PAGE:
This month’s renovation sees the start of the end for the KSEL team as we begin to sit back and marvel at how far we’ve come.
As mentioned in last months blog, this month started with the arrival of the new windows for the carriage. Finally we are able to have actual glass in the carriage. The windows were made to measure and, although very expensive, allow us to see first hand how the carriage may have looked when it was brand new. Once arrived and fitted, the carpenter began to make brackets for the windows to ensure that they did not slip down or move any more, and ensured that they were, in effect, locked in place without concern of buckling, bending and smashing (unlike that of the original set of windows).
Once the windows were secured in place and fitted correctly, we began to examine the condition of the wood on the outside of the carriage and assess it as to whether we thought the carriage was (or could be) waterproof, windproof and, of course, able to stand securely without need for alterations of the ground surrounding the carriage. Once this was the case, we took to treating the wood to meet these requirements, and assured ourselves that the carriage was capable of securely siting at the top of the garden without rotting away into the ground (again).
Treated and dealt with, we took to making the carriage’s wood look more presentable by painting the whole of the passengers part of the carriage. After what seemed like weeks trawling through various Halford’s shops in a desperate search for a wood paint that didn’t resemble a lairy orange 50’s disco attire, we finally came across a shade of wood dye (from Homebase, not Halfords) that would ensure the carriage was all a uniform shade of brown and that it would not look too garish against the garden fence at the back.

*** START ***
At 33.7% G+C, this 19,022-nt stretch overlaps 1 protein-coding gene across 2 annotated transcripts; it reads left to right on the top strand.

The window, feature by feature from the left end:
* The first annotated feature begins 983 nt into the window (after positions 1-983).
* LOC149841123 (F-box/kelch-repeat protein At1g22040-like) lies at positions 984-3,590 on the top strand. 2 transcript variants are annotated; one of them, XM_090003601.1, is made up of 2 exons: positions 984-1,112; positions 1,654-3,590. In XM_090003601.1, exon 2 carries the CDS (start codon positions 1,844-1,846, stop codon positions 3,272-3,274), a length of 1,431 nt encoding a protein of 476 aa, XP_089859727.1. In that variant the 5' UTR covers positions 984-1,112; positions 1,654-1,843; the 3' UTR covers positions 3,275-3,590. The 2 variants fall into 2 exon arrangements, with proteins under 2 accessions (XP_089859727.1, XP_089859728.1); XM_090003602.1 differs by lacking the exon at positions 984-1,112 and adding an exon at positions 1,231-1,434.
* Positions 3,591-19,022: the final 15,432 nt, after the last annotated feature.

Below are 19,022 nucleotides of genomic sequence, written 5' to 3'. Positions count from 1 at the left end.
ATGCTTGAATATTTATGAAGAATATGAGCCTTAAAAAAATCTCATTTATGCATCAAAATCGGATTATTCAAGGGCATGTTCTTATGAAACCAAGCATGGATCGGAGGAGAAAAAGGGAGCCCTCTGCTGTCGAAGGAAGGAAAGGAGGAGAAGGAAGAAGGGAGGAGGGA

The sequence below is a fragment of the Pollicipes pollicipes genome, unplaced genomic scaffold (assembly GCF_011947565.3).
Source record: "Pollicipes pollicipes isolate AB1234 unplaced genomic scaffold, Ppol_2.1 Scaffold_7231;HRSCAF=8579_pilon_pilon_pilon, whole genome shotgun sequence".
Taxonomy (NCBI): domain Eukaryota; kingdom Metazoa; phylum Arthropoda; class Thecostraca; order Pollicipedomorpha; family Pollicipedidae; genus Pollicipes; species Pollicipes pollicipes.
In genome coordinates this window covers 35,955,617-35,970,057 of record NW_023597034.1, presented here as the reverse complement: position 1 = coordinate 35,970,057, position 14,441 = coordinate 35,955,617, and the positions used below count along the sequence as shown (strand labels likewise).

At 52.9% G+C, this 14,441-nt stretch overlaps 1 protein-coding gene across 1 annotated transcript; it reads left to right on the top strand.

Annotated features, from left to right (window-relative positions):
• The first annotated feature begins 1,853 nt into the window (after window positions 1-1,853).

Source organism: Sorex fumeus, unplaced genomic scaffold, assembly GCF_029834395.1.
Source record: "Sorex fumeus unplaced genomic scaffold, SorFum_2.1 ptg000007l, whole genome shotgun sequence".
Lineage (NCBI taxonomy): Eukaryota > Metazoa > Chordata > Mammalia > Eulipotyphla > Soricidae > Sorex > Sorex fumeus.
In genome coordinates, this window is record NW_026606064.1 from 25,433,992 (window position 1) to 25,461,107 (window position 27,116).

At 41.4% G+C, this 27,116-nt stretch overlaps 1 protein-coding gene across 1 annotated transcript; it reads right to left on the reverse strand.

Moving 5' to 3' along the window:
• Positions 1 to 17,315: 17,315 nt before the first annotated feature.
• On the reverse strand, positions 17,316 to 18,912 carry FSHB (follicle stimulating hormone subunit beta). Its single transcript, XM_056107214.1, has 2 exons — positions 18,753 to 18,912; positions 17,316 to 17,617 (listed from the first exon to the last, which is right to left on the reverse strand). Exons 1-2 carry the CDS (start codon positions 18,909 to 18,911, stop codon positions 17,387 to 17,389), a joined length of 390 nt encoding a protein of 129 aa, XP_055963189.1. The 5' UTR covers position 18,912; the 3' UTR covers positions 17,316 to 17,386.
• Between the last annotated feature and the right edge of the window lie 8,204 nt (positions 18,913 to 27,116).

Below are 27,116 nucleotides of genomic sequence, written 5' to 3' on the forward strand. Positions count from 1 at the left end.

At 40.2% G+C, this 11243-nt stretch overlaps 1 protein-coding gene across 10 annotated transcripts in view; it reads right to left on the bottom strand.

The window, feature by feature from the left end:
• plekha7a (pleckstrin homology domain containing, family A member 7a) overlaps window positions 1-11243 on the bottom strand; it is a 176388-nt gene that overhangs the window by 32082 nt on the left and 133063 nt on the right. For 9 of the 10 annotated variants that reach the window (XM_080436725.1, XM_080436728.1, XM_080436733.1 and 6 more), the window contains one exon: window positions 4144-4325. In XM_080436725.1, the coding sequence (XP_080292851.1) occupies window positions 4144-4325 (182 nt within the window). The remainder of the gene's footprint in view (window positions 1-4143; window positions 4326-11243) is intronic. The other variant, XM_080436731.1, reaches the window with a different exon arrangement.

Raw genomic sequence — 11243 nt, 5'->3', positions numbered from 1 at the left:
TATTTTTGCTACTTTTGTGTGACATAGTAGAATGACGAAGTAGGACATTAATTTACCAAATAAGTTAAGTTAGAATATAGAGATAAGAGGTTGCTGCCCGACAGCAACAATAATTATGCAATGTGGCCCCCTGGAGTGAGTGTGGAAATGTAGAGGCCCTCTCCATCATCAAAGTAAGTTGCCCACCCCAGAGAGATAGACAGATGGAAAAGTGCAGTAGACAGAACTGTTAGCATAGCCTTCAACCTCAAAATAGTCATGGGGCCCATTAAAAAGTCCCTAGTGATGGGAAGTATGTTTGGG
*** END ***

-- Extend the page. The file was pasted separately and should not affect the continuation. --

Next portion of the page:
Once the external part of the carriage was painted, we began to start on the interior. The interior comprises of two shades of brown against the two far walls of the passenger half of the carriage, with the lighter shade being painted across the both of the length-way walls also. With this being said, we have begun painting the seats inside the carriage (the darker shade of brown) and started to sand down the upper half of the carriage so that we can begin to paint the lighter brown colour straight onto the carriage when it is ready.
Additional to this, we painted the lantern holes in the ceiling a brass colour (as they would’ve been) and re-painted the exterior key holes to enter the carriage with.
Because of the carriage’s newfound stability and weatherproofing, we met another milestone this month. Since the carpenter started working, the carriage has been buried and hidden under a vast amount of blue tarpaulin that has made getting to the carriage borderline impossible (and very annoying to photograph). But, because of the new windows, we are pleased to announce that the carriage is now free standing (on the passenger side) without any tarpaulin at all! After being hidden under an extremely large sheet of tarpaulin for months, it makes for quite the garden feature when you look out from the house and onto the back garden!
We, as a team would like to say a massive thank you for everyone who has read and commented on our blog posts throughout the last year or so, and thank you all for following our journey from first discovering the carriage to getting completely invested in making it perfect. From all of the KSEL team; Merry Christmas and a happy new year to all our readers.